C++ Portable Types Library (PTypes) Version 1.7

Top: Basic types: Lists

  • objlist - dynamic list of unknown objects
  • strlist - dynamic list of string/object pairs
  • strmap - associative array of unknown objects

PTypes provides three different types of dynamic arrays: list of objects (objlist), list of string/object pairs, optionally sorted (strlist), and associative array of objects mapped through strings (strmap). Unlike STL, PTypes uses no templates: lists always work with objects of type unknown or any derivative class. A list (naturally) can contain objects of different types simultaneously.

PTypes lists can optionally free member objects whenever an item is deleted or the entire list is destroyed. This mechanism called "owning objects" can be turned on or off during construction of a list object.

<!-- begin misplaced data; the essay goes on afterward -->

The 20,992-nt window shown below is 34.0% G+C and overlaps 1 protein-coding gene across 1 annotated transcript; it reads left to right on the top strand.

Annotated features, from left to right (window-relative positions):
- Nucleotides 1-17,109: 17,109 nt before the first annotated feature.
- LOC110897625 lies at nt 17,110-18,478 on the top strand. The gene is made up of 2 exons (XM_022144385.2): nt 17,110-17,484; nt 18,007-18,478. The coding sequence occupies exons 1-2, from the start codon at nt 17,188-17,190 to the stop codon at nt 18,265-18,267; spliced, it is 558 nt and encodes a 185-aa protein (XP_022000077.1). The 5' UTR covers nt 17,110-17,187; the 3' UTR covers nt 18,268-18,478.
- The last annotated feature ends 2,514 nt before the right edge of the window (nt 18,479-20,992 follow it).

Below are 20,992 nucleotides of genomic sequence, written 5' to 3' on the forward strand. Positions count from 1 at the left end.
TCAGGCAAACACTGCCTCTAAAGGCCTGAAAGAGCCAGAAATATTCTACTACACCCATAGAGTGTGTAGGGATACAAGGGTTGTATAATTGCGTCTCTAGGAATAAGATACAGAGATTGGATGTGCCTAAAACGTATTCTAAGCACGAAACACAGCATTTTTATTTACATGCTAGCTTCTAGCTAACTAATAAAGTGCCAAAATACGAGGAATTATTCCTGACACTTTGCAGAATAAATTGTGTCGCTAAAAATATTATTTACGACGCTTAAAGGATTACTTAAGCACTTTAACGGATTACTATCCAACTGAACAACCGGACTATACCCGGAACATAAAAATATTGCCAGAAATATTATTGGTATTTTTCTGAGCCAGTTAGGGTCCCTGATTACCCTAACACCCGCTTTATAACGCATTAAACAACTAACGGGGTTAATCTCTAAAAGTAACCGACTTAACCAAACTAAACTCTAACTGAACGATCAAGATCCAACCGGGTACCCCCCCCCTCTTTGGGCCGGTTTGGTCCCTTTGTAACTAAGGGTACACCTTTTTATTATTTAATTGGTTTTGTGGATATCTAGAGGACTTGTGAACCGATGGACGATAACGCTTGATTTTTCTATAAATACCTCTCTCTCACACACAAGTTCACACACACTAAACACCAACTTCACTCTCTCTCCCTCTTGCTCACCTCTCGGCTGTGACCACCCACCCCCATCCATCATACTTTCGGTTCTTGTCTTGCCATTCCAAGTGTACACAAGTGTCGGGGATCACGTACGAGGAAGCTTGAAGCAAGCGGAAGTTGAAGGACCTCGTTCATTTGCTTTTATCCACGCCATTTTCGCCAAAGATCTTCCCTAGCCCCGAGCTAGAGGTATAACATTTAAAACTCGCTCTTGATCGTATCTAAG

Lists themselves are derived from unknown, thus allowing to construct more complex dynamic structures, such like multidimensional arrays or trees.

Like with string and cset classes, most of the list manipulator functions are defined outside of the classes definitions, i.e. as friend functions. For example, you write add(list, item) instead of list.add(item). This style imitates built-in language types and produces lesser member function calls in your program. In our opinion this style helps to improve readability of your code.

All three list classes have their equivalents declared as templates with a prefix 't' in their names, e.g. tstrlist. These templates are provided for better type checking at compile time. They are fully inlined and do not produce any extra code. An argument to the template can be of any type derived from unknown. For example, if you declare a variable of type tstrlist<myclass>, all pointers accepted or returned by the manipulation functions will be checked for compatibility with myclass at compile-time.

The list class family is declared in <ptypes.h>.

See also: unknown

PTypes home